Kubernetes Security Trends 2024 | Software Supply Chain Security, Zero Trust and AI

View Show Notes and Transcript

Kubernetes is shaping the future of cloud native technology with interest from security folks, businesses and developers - what does the future of Kubernetes Security look like? At KubeCon + CloudNativeCon NA 2023, we spoke to Emily Fox who is the chair of CNCF's Technical Oversight Committee and Software Engineering Lead at RedHat about how Zero Trust plays out in the Kubernetes environment,  challenges and solutions in securing the software supply chain within Kubernetes,  the impact of AI workloads on Kubernetes and future of Edge Computing and Kubernetes:.

Questions Asked:
00:00 Introduction
02:23 A bit about Emily
02:51 What is Supply Chain Security?
03:51 What triggered this conversation?
05:10 Supply Chain Security in Managed Kubernetes
06:07 What is Zero Trust?
07:24 Implementing Zero Trust
09:29 The role of Security and Compliance
11:13 Compliance as code in Kubernetes
13:22 What is Edge?
17:41 The impact of AI on Security
20:39 Detection for AI and Kubernetes
22:29 How are the skillsets changing?
25:00 Security for Open Source Projects
28:01 The fun section

Resources shared during the episode:
Malicious Compliance: Reflections on Trusting Container... - Coldwater, Cooley, Geesaman, McCune -Malicious Compliance: Reflections on ...  
Keylime - https://keylime.dev/
SPIRE - https://spiffe.io/docs/latest/spire-a...
SPIFFE - https://spiffe.io/

Ashish Rajan: [00:00:00] Kubernetes supply chain, Kubernetes AI, Kubernetes security for zero trust. Kubernetes, I can keep going about Kubernetes and the trends that you can expect. In this episode, we had Emily Fox. She works for Red Hat and she works very closely with CNCF community to talk about what are some of the topics that are top of mind for a lot of people in Kubernetes.

Specifically, we spoke about the supply chain issues. We spoke about the whole SBOM, how complicated and how viable it is for the Kubernetes space or the open source space in general, we spoke about zero trust, we spoke about the AI influence on the Kubernetes context as well. And we specifically talk about the CNCF ecosystem for security.

Having a security background also meant that she was able to shed a lot of light from a security perspective on Kubernetes. As to what you can expect in the coming months, weeks, and years, but also from her perspective, what would you think is a difference between open source project, and also if you're thinking of doing zero trust in the Kubernetes space, what would be involved?

If you know someone who's quite keen to know about what's coming in the [00:01:00] Kubernetes space or just the supply chain or the AI impact or zero trust in the Kubernetes space, then this is the episode for you and share it with any of your friends or colleagues who are also researching the same topic of the impact of AI, zero trust, supply chain, and a lot more on the Kubernetes space and specifically what CNCF is doing, helping companies or graduate.

Like for example, Cilium graduated recently, which is an open source project. What does that mean? And how would that change moving forward? If this is your second, third, or maybe even 10th, or maybe 50th episode that you're listening to of Cloud Security Podcast, or maybe watching on YouTube channel, and you have been finding us valuable, I would really appreciate if you could take a few moments to drop us a review or rating on your popular podcast platform like iTunes or Spotify.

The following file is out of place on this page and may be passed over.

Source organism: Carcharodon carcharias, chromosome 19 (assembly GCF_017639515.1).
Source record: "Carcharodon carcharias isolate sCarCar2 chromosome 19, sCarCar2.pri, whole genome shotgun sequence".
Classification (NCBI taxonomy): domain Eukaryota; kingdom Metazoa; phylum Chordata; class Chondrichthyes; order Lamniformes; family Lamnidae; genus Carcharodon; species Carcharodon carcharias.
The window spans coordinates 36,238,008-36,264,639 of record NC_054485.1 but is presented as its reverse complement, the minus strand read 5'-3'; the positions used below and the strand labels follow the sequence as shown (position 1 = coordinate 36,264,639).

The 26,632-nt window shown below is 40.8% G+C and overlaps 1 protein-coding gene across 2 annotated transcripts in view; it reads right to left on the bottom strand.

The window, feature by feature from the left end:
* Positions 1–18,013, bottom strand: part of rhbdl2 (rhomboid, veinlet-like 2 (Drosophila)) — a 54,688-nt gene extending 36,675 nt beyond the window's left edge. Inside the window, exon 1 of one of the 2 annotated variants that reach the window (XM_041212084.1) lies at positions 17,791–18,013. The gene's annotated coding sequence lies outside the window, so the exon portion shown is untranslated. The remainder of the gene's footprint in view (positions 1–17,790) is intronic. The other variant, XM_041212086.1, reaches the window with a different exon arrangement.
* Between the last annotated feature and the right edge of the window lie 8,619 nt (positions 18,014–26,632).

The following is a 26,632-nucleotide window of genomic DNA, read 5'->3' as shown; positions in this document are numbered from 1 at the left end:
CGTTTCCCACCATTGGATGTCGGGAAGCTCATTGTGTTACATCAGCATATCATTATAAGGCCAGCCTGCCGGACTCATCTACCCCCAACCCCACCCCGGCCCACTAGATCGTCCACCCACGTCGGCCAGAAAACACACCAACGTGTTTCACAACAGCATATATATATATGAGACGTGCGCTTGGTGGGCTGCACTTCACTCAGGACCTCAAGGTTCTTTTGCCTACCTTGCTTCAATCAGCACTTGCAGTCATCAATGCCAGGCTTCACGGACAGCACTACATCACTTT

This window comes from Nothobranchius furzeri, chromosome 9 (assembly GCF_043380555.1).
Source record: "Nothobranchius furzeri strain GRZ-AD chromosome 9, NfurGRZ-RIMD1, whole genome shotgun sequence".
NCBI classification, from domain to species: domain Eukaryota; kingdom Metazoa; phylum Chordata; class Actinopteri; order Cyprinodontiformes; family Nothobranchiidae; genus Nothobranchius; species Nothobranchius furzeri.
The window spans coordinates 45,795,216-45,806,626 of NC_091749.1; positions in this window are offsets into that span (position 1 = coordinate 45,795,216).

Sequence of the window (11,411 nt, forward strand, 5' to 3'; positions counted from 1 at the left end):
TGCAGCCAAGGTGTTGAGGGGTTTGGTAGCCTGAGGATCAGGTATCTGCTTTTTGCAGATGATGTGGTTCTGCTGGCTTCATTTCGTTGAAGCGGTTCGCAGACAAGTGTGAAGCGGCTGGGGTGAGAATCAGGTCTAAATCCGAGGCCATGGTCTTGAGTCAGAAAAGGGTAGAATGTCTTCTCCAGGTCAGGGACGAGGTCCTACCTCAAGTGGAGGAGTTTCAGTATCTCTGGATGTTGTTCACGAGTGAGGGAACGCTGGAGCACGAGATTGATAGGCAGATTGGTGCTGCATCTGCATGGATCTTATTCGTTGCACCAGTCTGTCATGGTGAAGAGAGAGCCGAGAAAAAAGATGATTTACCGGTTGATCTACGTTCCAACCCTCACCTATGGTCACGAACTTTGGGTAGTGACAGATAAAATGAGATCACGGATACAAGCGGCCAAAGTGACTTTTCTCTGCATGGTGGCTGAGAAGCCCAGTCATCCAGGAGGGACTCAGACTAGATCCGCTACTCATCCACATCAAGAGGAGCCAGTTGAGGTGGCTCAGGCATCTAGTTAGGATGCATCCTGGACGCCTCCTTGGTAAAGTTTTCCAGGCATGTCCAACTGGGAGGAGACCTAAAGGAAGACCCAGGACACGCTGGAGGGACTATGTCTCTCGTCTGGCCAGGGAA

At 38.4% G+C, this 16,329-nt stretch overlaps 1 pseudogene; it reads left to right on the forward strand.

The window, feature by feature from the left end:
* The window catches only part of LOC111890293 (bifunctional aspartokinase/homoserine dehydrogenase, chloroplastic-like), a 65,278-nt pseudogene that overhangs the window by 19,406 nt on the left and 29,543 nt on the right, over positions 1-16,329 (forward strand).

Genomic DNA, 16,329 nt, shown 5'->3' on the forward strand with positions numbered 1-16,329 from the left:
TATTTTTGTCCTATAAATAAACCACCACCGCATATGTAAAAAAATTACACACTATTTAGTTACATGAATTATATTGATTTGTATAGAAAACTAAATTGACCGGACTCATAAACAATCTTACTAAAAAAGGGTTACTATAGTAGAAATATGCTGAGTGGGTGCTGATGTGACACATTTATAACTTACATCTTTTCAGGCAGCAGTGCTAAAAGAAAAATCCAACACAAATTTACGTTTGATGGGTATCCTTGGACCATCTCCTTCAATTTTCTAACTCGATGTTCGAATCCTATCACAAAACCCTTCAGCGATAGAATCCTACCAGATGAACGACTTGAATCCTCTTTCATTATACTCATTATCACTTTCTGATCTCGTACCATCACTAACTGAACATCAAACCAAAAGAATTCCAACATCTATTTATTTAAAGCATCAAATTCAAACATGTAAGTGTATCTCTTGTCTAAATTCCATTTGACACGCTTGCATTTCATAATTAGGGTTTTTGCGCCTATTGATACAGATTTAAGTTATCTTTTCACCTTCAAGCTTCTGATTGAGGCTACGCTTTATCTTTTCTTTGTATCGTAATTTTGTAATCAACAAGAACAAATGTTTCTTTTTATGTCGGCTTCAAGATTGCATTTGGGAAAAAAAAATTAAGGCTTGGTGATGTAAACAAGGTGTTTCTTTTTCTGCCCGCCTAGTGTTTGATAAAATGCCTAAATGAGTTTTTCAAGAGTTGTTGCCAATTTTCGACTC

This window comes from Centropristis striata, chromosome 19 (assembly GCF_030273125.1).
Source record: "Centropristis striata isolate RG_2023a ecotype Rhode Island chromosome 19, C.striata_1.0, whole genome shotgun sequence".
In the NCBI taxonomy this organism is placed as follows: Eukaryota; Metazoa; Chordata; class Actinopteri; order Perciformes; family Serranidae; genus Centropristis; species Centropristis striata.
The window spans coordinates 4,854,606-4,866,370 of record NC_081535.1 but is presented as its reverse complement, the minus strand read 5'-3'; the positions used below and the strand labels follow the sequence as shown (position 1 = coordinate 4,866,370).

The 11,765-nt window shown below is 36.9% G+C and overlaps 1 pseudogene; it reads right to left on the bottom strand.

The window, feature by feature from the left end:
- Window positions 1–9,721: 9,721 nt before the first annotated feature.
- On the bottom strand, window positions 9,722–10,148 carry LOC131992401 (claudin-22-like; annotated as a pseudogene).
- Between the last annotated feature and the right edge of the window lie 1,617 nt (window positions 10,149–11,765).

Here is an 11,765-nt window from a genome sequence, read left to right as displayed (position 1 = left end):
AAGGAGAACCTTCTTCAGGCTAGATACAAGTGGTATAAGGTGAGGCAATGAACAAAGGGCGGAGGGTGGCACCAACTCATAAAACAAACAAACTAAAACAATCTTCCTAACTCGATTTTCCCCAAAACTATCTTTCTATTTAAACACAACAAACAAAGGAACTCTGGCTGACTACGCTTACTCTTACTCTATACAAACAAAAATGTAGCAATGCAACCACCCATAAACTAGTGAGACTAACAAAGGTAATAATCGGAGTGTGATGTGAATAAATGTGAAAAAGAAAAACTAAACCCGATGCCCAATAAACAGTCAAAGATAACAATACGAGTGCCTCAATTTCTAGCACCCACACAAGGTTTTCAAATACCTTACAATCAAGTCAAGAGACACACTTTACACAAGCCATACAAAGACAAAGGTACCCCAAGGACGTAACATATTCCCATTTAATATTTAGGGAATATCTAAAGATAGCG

That is if you're listening to this, if you are watching this on YouTube or LinkedIn, definitely give us a follow or subscribe. It definitely helps us spread the word and lets other people know as well that we have a community that we would love to welcome them into. We are a growing community of over 50, 000 people so far.

So we would love to keep growing that and keep spreading the good message of cloud security and how to do that this was a [00:02:00] conversation we had at KubeCon North America, where we were a couple of days ago, and thank you to everyone who came in and said hello and took pictures with us and took videos with us and was kind enough to come on my video of the LinkedIn videos that I post for my daily vlogs for conferences that we attend. . It really means a lot. So thank you. Thank you. Thank you for everyone who came and said hello to us and KubeCon.

I hope you enjoyed this episode of Cloud Security podcast. I'll see you next one. Peace.

To start off with could you share a bit about yourself to the audience?

Emily Fox: So my name is Emily Fox. I work at Red Hat. I'm our security lead in emerging technologies, and I'm our security community architect in our open source program office.

That's my day job. But I'm also the chair of the technical oversight committee for the Cloud Native Computing Foundation, and I have previously co chaired KubeCon three times for Amsterdam, Detroit, and then Valencia. So I've been in the ecosystem for a while, and I do a lot of other things in open source, so not just in CNCF.

Ashish Rajan: That's awesome, and lovely to have you in the company as well. Maybe just to level the playing field, how would you describe supply chain security to people who might just not be from a security background?

Emily Fox: I'm [00:03:00] actually glad that you asked because there's still a lot of organizations that don't quite understand it.

Software supply chain security is a series of practices that you can apply to both your software development practices in house, but as well as open source maintainers can apply them to provide better assurances and observations around what went into the software. Where it came from, how it was built, that includes things like signing commits, signing your artifacts, producing a software bill of materials that tells you all of the things that are in this final product that's being packaged up to be delivered to your customers, or for open source projects, just what's in your source code, what's in that container image that was finally released so that they can understand that when the next log4j comes out, if they're using their SBOMs appropriately, they know where it is in their architecture, what container image introduced it, and which build team is responsible for maintaining that package.